Late last year, my midwife lost her mother. In my condolences, I asked what I could do to make her difficult time less painful.
“What you can do is make more memories with your family. That is what life is all about and what sustains us in death,” she replied.
Since becoming a mother, I find myself obsessing over death. I’m consumed by the horror that saturates the news. A certain degree of paranoia seems to dictate much of how I operate.
When I drive, I hunch over the steering wheel in a hyper-alert state trying to predict everyone’s next move. As this year’s traffic related death toll flickers overheard on electric signs, I clench the steering wheel until it hurts. I devise escape plans and scope out hiding spaces in public places in the event of a mass shooting. I exhaustedly research homeschooling, so to delay relinquishing watch over my daughters. Certainly this is no way to live.
Today I received a large envelope in the mail. Inside, there was a note in penmanship as fragile, established, and beautiful as the 80-some-year-old man who wrote it. It read:
When I saw this article, I instantly thought of you, being the quintessential mother. I hope it’s new to you.
Included was a copy of the National Geographic article The First Year by Yudhijit Bhattacharjee with stunning photos by Lynn Johnson. Darrell, my grandmother’s dear friend, tore the article from the magazine, trimmed the edges, and re-stapled it into a little booklet.
My heart swelled. In fact, it’s still swollen knowing someone took the time to create this thoughtful package for me (and that someone considers me “the quintessential mother!”)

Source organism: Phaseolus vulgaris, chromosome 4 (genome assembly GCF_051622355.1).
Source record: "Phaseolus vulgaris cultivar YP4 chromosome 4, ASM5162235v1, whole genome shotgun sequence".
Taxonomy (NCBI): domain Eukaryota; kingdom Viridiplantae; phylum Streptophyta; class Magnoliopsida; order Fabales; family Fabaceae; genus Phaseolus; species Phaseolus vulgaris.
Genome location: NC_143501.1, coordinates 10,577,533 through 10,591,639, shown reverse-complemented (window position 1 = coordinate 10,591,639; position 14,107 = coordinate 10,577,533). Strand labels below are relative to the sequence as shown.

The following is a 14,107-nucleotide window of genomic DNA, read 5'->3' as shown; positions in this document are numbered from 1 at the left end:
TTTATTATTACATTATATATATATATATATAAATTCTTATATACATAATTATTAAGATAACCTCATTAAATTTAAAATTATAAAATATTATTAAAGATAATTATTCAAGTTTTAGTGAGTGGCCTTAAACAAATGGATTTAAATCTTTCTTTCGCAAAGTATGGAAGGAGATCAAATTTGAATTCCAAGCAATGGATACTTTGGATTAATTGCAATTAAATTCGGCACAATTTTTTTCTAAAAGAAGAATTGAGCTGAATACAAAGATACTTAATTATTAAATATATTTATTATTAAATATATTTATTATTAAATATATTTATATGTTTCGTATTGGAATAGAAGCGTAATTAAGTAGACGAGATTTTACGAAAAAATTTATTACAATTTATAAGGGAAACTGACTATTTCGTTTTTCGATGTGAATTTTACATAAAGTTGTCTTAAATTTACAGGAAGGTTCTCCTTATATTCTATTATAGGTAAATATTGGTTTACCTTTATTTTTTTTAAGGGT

Darrell’s note got me thinking about all of the other kind things people have done for me. Like the day a fellow mother flashed me a thumbs up while I nursed Iris at the restaurant table. The countless times strangers have lent me a helping hand with my girls. An older woman put up Willow’s hood before we stepped out into the frozen tundra as I juggled Iris, our carry out, and my tote. Most recently, a young man got out of his car and slopped through gray, Wisconsin slush to help me fasten my Tula when he saw me struggling in the parking lot.
All of these incidences and more remind me how contagious and powerful kindness can be.
Despite the hate, the horror, the unthinkable that lurks around every corner, it seems to take a lot to bring us down. We unite during tragedy. We work hard to pick up the pieces of broken hearts, broken communities. And yet, it doesn’t take much to share light and love. It’s little things, handwritten notes, that resonate.
In this stream of consciousness-esque post, I risk oversimplification; love is bigger than hatred. Maybe it’s my privilege that leaves me so hopeful, an “All We Need is Love” kind of hopeful.
What may be disillusioned optimism over conflicts much bigger and more complicated than I might ever understand, I do believe what Bhattacharjee writes in the article Darrell sent me.
“Despite coming prewired with mind-boggling capacities, the brain depends heavily on environmental input to wire itself further…. The baby brain is an incredible learning machine. Its future– to a great extent– is in our hands.”